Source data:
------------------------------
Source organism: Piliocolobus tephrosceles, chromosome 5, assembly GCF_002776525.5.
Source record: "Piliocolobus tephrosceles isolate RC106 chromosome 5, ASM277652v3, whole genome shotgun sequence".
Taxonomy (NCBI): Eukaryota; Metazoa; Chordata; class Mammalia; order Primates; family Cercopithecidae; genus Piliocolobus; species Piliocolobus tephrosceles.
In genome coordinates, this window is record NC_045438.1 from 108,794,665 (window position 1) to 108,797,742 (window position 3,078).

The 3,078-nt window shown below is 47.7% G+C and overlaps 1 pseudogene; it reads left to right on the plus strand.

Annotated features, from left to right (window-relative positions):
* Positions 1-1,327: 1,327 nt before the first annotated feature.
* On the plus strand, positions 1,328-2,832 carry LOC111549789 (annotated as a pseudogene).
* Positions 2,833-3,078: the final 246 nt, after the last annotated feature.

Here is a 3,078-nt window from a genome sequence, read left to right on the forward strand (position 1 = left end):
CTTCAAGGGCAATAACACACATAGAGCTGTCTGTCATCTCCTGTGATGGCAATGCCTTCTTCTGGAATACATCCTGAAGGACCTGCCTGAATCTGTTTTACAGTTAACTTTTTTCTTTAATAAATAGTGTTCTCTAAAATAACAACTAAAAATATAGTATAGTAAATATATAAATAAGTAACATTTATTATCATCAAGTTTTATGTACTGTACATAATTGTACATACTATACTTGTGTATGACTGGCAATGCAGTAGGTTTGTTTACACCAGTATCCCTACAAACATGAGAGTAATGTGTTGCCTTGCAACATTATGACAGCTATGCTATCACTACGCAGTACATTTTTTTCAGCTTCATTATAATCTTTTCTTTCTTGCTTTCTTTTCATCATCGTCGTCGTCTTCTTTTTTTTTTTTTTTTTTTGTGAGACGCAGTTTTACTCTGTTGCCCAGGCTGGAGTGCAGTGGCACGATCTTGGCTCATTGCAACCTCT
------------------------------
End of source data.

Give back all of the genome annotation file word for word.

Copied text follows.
Source organism: Piliocolobus tephrosceles, chromosome 5, assembly GCF_002776525.5.
Source record: "Piliocolobus tephrosceles isolate RC106 chromosome 5, ASM277652v3, whole genome shotgun sequence".
Taxonomy (NCBI): Eukaryota; Metazoa; Chordata; class Mammalia; order Primates; family Cercopithecidae; genus Piliocolobus; species Piliocolobus tephrosceles.
In genome coordinates, this window is record NC_045438.1 from 108,794,665 (window position 1) to 108,797,742 (window position 3,078).

The 3,078-nt window shown below is 47.7% G+C and overlaps 1 pseudogene; it reads left to right on the plus strand.

Annotated features, from left to right (window-relative positions):
* Positions 1-1,327: 1,327 nt before the first annotated feature.
* On the plus strand, positions 1,328-2,832 carry LOC111549789 (annotated as a pseudogene).
* Positions 2,833-3,078: the final 246 nt, after the last annotated feature.

Here is a 3,078-nt window from a genome sequence, read left to right on the forward strand (position 1 = left end):
CTTCAAGGGCAATAACACACATAGAGCTGTCTGTCATCTCCTGTGATGGCAATGCCTTCTTCTGGAATACATCCTGAAGGACCTGCCTGAATCTGTTTTACAGTTAACTTTTTTCTTTAATAAATAGTGTTCTCTAAAATAACAACTAAAAATATAGTATAGTAAATATATAAATAAGTAACATTTATTATCATCAAGTTTTATGTACTGTACATAATTGTACATACTATACTTGTGTATGACTGGCAATGCAGTAGGTTTGTTTACACCAGTATCCCTACAAACATGAGAGTAATGTGTTGCCTTGCAACATTATGACAGCTATGCTATCACTACGCAGTACATTTTTTTCAGCTTCATTATAATCTTTTCTTTCTTGCTTTCTTTTCATCATCGTCGTCGTCTTCTTTTTTTTTTTTTTTTTTTGTGAGACGCAGTTTTACTCTGTTGCCCAGGCTGGAGTGCAGTGGCACGATCTTGGCTCATTGCAACCTCT